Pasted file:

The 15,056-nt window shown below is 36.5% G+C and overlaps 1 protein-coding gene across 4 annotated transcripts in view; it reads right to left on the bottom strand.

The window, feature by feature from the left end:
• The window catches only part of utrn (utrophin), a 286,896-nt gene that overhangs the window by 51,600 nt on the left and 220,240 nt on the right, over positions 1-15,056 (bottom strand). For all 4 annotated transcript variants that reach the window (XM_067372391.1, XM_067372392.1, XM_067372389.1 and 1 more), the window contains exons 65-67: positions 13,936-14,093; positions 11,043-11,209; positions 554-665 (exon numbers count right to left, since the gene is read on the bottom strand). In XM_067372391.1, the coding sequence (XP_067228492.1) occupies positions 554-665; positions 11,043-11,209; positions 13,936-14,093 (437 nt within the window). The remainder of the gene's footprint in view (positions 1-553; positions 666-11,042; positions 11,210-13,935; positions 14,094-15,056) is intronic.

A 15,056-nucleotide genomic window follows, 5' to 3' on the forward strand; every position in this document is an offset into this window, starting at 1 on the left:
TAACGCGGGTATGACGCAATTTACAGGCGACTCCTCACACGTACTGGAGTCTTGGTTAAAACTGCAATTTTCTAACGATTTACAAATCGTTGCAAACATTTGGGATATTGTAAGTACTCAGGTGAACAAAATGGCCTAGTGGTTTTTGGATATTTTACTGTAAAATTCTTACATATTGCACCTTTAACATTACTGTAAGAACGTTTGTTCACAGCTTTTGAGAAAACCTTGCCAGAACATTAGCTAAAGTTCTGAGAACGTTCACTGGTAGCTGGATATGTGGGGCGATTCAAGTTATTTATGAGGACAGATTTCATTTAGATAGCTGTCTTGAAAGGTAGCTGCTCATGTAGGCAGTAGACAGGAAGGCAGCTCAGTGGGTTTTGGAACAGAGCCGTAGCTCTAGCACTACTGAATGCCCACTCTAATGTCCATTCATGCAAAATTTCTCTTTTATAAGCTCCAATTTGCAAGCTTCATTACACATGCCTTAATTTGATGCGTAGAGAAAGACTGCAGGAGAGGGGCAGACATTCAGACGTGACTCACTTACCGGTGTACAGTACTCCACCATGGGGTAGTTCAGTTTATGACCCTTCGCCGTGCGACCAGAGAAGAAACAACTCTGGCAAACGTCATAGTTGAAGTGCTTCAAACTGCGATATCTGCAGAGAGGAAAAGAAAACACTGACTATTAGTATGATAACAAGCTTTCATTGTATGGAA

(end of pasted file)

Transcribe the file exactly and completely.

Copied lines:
The 15,056-nt window shown below is 36.5% G+C and overlaps 1 protein-coding gene across 4 annotated transcripts in view; it reads right to left on the bottom strand.

The window, feature by feature from the left end:
• The window catches only part of utrn (utrophin), a 286,896-nt gene that overhangs the window by 51,600 nt on the left and 220,240 nt on the right, over positions 1-15,056 (bottom strand). For all 4 annotated transcript variants that reach the window (XM_067372391.1, XM_067372392.1, XM_067372389.1 and 1 more), the window contains exons 65-67: positions 13,936-14,093; positions 11,043-11,209; positions 554-665 (exon numbers count right to left, since the gene is read on the bottom strand). In XM_067372391.1, the coding sequence (XP_067228492.1) occupies positions 554-665; positions 11,043-11,209; positions 13,936-14,093 (437 nt within the window). The remainder of the gene's footprint in view (positions 1-553; positions 666-11,042; positions 11,210-13,935; positions 14,094-15,056) is intronic.

A 15,056-nucleotide genomic window follows, 5' to 3' on the forward strand; every position in this document is an offset into this window, starting at 1 on the left:
TAACGCGGGTATGACGCAATTTACAGGCGACTCCTCACACGTACTGGAGTCTTGGTTAAAACTGCAATTTTCTAACGATTTACAAATCGTTGCAAACATTTGGGATATTGTAAGTACTCAGGTGAACAAAATGGCCTAGTGGTTTTTGGATATTTTACTGTAAAATTCTTACATATTGCACCTTTAACATTACTGTAAGAACGTTTGTTCACAGCTTTTGAGAAAACCTTGCCAGAACATTAGCTAAAGTTCTGAGAACGTTCACTGGTAGCTGGATATGTGGGGCGATTCAAGTTATTTATGAGGACAGATTTCATTTAGATAGCTGTCTTGAAAGGTAGCTGCTCATGTAGGCAGTAGACAGGAAGGCAGCTCAGTGGGTTTTGGAACAGAGCCGTAGCTCTAGCACTACTGAATGCCCACTCTAATGTCCATTCATGCAAAATTTCTCTTTTATAAGCTCCAATTTGCAAGCTTCATTACACATGCCTTAATTTGATGCGTAGAGAAAGACTGCAGGAGAGGGGCAGACATTCAGACGTGACTCACTTACCGGTGTACAGTACTCCACCATGGGGTAGTTCAGTTTATGACCCTTCGCCGTGCGACCAGAGAAGAAACAACTCTGGCAAACGTCATAGTTGAAGTGCTTCAAACTGCGATATCTGCAGAGAGGAAAAGAAAACACTGACTATTAGTATGATAACAAGCTTTCATTGTATGGAA